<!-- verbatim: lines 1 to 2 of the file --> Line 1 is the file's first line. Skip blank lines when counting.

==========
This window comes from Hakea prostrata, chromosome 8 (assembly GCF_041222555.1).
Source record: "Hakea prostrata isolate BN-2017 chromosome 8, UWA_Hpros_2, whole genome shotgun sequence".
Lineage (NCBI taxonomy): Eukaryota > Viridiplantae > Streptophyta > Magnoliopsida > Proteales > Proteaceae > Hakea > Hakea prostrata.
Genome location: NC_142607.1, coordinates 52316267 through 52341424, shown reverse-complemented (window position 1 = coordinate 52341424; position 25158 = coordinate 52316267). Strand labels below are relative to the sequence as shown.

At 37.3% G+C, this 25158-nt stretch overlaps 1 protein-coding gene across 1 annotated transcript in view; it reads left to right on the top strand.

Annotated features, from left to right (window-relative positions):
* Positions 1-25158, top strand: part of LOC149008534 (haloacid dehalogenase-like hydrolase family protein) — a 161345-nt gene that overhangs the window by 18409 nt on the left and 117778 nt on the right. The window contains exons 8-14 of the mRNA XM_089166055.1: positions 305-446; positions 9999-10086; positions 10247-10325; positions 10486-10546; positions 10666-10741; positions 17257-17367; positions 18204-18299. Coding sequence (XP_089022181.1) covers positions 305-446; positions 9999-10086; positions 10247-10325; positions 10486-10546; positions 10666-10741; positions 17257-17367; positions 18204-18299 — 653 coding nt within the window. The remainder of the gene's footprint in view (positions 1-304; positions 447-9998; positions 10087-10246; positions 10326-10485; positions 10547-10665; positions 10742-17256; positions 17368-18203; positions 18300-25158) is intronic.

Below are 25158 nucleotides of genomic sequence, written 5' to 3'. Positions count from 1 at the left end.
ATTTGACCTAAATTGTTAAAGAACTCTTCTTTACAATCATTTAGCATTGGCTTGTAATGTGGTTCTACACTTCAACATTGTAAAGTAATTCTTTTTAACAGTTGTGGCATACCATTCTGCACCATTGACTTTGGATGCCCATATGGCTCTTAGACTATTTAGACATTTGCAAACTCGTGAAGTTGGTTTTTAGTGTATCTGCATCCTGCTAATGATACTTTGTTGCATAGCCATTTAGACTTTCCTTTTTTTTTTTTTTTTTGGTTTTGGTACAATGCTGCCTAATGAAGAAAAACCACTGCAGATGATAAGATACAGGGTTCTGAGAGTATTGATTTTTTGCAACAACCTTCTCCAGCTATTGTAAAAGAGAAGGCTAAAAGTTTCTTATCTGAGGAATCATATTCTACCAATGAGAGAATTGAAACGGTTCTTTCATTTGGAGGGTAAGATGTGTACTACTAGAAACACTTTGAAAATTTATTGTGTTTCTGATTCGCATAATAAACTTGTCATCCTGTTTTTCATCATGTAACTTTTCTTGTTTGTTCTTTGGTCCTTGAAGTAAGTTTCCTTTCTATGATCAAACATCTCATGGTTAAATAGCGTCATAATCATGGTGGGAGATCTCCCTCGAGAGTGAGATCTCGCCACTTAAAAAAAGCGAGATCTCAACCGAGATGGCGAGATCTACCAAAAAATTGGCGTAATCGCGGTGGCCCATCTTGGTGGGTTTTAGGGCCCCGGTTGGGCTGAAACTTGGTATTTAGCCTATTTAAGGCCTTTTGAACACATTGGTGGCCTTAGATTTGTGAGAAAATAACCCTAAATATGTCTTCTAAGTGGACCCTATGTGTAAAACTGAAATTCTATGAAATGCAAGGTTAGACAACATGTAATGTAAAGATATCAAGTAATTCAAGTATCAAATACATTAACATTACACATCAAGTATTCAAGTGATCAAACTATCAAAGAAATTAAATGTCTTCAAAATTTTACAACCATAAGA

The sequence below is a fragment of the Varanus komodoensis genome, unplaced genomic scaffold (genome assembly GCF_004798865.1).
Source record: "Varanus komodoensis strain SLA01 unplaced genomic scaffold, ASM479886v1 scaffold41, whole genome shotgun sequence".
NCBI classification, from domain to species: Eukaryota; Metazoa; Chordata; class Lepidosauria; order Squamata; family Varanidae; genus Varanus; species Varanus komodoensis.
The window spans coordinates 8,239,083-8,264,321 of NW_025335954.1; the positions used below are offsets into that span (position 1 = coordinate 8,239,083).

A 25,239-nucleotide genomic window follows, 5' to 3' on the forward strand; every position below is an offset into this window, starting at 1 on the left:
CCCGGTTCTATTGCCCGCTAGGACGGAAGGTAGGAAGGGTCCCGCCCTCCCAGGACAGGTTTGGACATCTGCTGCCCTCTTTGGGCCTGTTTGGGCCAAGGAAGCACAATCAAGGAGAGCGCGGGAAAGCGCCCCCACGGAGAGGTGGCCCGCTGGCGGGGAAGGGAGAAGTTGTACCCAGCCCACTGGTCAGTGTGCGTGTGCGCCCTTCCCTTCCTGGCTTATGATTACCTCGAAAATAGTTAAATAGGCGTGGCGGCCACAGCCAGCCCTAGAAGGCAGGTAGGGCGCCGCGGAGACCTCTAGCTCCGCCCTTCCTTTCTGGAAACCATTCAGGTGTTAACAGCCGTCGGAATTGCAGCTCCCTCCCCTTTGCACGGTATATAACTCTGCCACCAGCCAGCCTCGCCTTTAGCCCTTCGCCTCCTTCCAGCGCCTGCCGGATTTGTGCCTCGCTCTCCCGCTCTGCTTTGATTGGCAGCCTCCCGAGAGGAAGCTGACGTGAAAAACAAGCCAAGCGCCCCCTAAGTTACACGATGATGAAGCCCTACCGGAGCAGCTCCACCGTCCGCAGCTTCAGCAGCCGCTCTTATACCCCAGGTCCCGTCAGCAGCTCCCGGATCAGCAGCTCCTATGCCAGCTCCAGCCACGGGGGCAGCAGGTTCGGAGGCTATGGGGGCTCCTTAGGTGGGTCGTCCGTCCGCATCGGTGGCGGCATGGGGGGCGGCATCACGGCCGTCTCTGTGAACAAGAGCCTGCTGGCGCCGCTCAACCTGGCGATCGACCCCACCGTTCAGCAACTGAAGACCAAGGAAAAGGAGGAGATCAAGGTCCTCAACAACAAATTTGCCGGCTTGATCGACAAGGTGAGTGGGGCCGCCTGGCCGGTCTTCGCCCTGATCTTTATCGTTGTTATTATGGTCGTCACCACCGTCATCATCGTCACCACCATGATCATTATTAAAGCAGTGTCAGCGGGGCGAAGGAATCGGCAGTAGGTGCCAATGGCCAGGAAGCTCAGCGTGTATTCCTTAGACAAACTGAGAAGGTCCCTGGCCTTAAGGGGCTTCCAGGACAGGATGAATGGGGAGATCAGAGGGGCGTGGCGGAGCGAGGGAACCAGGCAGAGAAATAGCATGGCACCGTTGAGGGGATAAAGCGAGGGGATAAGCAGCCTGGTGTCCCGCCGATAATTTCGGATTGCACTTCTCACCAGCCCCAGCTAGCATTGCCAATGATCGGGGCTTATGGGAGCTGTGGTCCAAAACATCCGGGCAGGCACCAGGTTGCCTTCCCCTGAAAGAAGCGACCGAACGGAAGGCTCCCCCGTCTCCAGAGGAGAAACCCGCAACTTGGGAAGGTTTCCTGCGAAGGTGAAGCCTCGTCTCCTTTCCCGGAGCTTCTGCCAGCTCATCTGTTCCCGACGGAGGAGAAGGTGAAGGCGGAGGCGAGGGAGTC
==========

This window comes from Hakea prostrata, chromosome 8 (assembly GCF_041222555.1).
Source record: "Hakea prostrata isolate BN-2017 chromosome 8, UWA_Hpros_2, whole genome shotgun sequence".